New York city Mayor Bill de Blasio said that the outbreak of Legionnaires' disease has infected 86 people and claimed 7 lives in the city.
The mayor presented the updated figures, saying the current situation has likely already reached its peak and cases are likely to decline in the upcoming weeks.
"We will continue to be vigilant on all fronts, ensuring the health and safety of New Yorkers by both addressing Legionnaires' at its source, and ensuring affected New Yorkers who need it are getting proper treatment," said the Mayor.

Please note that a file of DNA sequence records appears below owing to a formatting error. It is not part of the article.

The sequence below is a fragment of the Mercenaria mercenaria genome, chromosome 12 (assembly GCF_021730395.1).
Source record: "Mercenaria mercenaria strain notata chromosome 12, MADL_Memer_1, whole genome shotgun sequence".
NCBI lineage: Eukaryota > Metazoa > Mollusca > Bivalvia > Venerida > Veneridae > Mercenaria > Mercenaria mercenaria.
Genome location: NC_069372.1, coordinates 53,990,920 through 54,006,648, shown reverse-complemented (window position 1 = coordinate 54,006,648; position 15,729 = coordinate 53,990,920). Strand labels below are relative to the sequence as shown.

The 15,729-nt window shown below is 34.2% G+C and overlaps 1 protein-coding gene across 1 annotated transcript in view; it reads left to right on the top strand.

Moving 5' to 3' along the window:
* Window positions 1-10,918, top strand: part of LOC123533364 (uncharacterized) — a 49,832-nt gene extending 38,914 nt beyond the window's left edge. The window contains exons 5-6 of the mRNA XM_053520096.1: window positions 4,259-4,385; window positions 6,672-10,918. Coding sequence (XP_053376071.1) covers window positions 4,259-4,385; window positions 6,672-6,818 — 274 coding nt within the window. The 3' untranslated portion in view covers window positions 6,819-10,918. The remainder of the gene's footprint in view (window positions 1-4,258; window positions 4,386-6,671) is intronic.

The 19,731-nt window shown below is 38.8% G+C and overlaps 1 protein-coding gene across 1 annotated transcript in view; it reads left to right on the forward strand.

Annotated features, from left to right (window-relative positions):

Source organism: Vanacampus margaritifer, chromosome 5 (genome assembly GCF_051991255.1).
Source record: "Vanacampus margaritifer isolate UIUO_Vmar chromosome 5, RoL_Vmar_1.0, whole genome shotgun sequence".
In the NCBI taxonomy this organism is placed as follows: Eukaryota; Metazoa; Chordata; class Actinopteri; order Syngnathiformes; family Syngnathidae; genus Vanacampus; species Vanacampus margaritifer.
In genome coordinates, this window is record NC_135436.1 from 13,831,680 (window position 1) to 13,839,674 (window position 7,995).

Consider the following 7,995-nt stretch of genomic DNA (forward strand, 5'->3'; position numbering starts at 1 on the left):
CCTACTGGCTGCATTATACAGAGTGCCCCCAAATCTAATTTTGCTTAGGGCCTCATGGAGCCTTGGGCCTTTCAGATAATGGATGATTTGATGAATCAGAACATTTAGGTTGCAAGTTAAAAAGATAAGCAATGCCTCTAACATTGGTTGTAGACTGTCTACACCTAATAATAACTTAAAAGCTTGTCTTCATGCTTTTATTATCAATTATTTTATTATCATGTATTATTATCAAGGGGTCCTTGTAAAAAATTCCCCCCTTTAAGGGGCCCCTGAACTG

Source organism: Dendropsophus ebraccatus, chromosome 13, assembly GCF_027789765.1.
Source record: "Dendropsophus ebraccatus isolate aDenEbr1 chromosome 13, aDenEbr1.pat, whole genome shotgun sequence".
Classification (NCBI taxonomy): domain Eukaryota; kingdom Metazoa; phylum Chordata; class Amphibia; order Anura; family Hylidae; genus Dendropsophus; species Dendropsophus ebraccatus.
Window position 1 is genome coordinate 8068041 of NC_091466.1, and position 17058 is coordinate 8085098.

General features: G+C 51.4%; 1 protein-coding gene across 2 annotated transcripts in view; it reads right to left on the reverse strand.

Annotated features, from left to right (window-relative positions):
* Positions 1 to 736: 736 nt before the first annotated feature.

"This is a very treatable disease and we urge anyone who might be experiencing symptoms of Legionnaires' disease to seek medical attention immediately," said Dr. Mary T. Bassett, Health Commissioner.
"The New York city water supply does not pose a risk, so people should continue to feel confident in drinking tap water to stay cool during this hot weather," she said.
Legionnaires' disease (Legionellosis) is a common type of pneumonia caused by a bacterium called Legionella, which spreads through water droplets that are inhaled. Symptoms include fever, coughing and shortness of breath.
There were 301 cases reported in 2013 and 225 in 2014 in the city and generally 5 to 10 percent of cases are fatal.